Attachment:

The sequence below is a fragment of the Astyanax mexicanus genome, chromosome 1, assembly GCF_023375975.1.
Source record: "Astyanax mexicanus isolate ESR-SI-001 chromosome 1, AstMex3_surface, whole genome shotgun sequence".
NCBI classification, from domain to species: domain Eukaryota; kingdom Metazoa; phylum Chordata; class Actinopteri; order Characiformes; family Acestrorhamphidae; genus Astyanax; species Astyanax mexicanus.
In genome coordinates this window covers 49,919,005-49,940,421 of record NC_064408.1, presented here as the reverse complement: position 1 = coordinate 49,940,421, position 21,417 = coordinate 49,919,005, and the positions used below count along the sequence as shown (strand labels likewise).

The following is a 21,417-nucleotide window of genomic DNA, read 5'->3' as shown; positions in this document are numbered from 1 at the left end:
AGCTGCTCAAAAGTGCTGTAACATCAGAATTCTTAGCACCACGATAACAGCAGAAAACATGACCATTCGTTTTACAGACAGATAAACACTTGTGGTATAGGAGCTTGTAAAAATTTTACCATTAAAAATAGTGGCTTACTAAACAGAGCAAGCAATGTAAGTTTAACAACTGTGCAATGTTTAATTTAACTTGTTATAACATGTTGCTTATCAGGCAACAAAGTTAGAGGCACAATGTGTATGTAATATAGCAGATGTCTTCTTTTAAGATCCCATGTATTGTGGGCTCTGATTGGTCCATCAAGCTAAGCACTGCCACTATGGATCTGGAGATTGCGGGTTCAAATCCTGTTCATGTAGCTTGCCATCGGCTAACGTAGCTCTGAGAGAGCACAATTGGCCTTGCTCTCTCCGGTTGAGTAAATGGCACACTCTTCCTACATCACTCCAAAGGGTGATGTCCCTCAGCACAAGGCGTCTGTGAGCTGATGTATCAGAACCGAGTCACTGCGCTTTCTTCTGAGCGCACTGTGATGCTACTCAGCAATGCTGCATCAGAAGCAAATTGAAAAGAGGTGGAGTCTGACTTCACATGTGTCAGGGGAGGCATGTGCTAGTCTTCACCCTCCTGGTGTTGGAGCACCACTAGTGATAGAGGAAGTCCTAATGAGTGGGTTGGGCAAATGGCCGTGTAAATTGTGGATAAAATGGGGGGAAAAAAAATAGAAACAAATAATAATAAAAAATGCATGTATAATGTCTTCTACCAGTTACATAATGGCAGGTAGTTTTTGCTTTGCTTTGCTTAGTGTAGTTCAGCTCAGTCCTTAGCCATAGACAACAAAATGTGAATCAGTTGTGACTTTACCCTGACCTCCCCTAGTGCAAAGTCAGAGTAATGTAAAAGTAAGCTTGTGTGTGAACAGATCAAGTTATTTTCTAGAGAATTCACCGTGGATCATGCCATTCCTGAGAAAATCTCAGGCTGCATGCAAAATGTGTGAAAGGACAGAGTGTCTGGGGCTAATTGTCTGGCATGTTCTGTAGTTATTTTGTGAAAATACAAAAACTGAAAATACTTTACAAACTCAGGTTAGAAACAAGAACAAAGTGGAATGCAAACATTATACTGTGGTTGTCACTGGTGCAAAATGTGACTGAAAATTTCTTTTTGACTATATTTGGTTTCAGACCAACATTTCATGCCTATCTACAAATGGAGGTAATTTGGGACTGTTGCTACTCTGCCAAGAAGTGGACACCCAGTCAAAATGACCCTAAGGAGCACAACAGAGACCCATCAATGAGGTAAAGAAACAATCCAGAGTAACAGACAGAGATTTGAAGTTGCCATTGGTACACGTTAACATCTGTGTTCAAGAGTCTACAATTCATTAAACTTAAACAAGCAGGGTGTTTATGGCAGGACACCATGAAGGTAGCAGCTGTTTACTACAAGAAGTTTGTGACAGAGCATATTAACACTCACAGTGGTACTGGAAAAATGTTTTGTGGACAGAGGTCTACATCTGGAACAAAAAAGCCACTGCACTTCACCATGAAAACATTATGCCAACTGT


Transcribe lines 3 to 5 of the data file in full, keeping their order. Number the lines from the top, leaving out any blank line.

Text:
NCBI classification, from domain to species: domain Eukaryota; kingdom Metazoa; phylum Chordata; class Actinopteri; order Characiformes; family Acestrorhamphidae; genus Astyanax; species Astyanax mexicanus.
In genome coordinates this window covers 49,919,005-49,940,421 of record NC_064408.1, presented here as the reverse complement: position 1 = coordinate 49,940,421, position 21,417 = coordinate 49,919,005, and the positions used below count along the sequence as shown (strand labels likewise).

The following is a 21,417-nucleotide window of genomic DNA, read 5'->3' as shown; positions in this document are numbered from 1 at the left end: